5 bunker-maintenance mistakes golfers make way too often
Welcome to Stuff Golfers Should Know, a GOLF.com series in which we reveal all kinds of useful golf (and life!) wisdom that is sure to make you the smartest, savviest and most prepared player in your foursome.
How’s your sand game? Not your shot-making skills but the technique and savvy you display before and after you swing the club. If you’re like a lot of golfers, you’re prone to making errors that are bad for the course or disrespectful to other golfers. Or some combination of the two.
Here’s a look at five common bunker mistakes and how to avoid falling into them.
1. Entering from the high side
Getting in and out of the sand isn’t meant to be a mountaineering expedition. When you trample up and down the steep side of a bunker, you not only make deep footprints and trigger avalanches that take time to smooth over. You also run the risk of damaging the bunker’s grassy edges, a blow to the integrity of the hazard. The proper approach is to enter the bunker from the low side, following the same path in and out.
2. Failing to bring the rake with you
Just as you can’t hit a shot without a club, you can’t rake a bunker without a… rake. Before going to your ball, grab a rake and bring it with you, so you don’t have to take an extra mess-making trip across the sand.
3. Lazy raking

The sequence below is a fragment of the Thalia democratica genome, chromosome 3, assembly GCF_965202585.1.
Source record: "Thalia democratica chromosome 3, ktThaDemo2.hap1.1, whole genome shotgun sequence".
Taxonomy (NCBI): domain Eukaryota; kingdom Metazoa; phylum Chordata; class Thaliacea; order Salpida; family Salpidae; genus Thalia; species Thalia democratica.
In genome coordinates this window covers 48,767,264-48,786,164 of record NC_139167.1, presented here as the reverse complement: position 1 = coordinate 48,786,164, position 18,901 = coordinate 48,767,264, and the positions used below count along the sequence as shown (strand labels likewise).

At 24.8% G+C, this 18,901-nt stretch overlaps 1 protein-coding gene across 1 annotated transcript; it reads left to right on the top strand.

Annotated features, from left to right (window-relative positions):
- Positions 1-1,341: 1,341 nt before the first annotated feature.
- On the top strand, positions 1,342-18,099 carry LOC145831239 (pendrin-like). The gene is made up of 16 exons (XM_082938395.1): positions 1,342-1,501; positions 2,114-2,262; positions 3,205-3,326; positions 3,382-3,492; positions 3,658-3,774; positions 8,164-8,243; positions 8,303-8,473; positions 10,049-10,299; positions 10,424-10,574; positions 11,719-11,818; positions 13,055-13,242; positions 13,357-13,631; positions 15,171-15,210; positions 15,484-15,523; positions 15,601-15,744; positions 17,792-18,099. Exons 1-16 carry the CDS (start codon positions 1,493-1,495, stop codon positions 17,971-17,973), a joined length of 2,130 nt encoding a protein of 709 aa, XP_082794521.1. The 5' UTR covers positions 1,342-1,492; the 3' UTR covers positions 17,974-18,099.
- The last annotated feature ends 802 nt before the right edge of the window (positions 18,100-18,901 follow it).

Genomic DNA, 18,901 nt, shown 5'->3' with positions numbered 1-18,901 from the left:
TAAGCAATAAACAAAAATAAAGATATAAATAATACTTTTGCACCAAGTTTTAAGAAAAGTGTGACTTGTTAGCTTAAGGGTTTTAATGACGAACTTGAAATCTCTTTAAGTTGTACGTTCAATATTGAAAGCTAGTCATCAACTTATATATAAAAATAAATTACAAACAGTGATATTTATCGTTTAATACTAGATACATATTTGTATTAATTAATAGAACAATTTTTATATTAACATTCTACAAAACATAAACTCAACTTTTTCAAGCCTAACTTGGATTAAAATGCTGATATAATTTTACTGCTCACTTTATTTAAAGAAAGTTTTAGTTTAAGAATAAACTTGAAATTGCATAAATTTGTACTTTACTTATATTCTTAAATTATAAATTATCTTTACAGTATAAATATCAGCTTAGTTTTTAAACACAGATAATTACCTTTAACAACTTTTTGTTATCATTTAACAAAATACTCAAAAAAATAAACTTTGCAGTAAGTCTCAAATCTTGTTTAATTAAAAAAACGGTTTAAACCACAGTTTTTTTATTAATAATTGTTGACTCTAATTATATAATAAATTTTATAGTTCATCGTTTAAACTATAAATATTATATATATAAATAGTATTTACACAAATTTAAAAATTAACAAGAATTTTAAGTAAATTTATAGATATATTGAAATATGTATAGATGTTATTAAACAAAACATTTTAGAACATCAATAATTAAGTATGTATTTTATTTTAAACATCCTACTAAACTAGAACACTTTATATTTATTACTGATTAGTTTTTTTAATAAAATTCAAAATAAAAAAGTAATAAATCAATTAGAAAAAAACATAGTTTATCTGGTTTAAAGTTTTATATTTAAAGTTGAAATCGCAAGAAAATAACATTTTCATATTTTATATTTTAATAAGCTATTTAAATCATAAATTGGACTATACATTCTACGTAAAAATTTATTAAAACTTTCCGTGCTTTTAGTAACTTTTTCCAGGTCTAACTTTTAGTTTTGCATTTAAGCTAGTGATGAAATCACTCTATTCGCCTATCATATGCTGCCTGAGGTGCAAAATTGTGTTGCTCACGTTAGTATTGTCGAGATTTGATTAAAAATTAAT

Raise your hand if you’ve seen golfers do this. Or if you make a habit of it yourself: after striking your shot, you tromp slowly from the bunker, dragging the rake haphazardly behind you. Sorry, but that’s not going to do it. Turn around and approach the job correctly, raking back and forth to smooth over the sand while walking backwards and covering your footprints as you go. If you’ve left an especially deep footprint or ball mark, turn the rake over and use the flat side to fill the depression, then turn the rake back over to smooth out any remaining rumples.
4. Leaving the rake in the wrong place
There is no set standard for where to place a rake. Inside the bunker? Just outside it? Halfway in between, with the rake head in the sand and the handle sticking out? Preferences vary from course to course, and you should abide by them. The only other rule to follow is the law of common sense: do the best you can to minimize the chance that the rake will interfere with play. If outside or halfway is the local rule, lay the rake parallel to the direction of the hole on the side of the bunker farthest from the line of play. If inside the bunker is how the course likes it, leave the rake in a flat area of the bunker as opposed to on a slope, where a ball would be more likely to get hung up on it.
5. Forgetting to clean shoes
Sandy footprints tracked across a green are evidence of an inattentive golfer. As you step out of a bunker, tap your shoes clean with your putter head or wedge to dislodge any sand clinging to the soles. Though tracking sand onto the green does no agronomic damage (in fact, because many courses top dress greens with the same sand they use in the bunkers, you might actually be doing the turf a favor), it’s not a nice aesthetic. Nor is it nice to golfers behind you, who don’t want to have to putt through the mess you’ve left behind.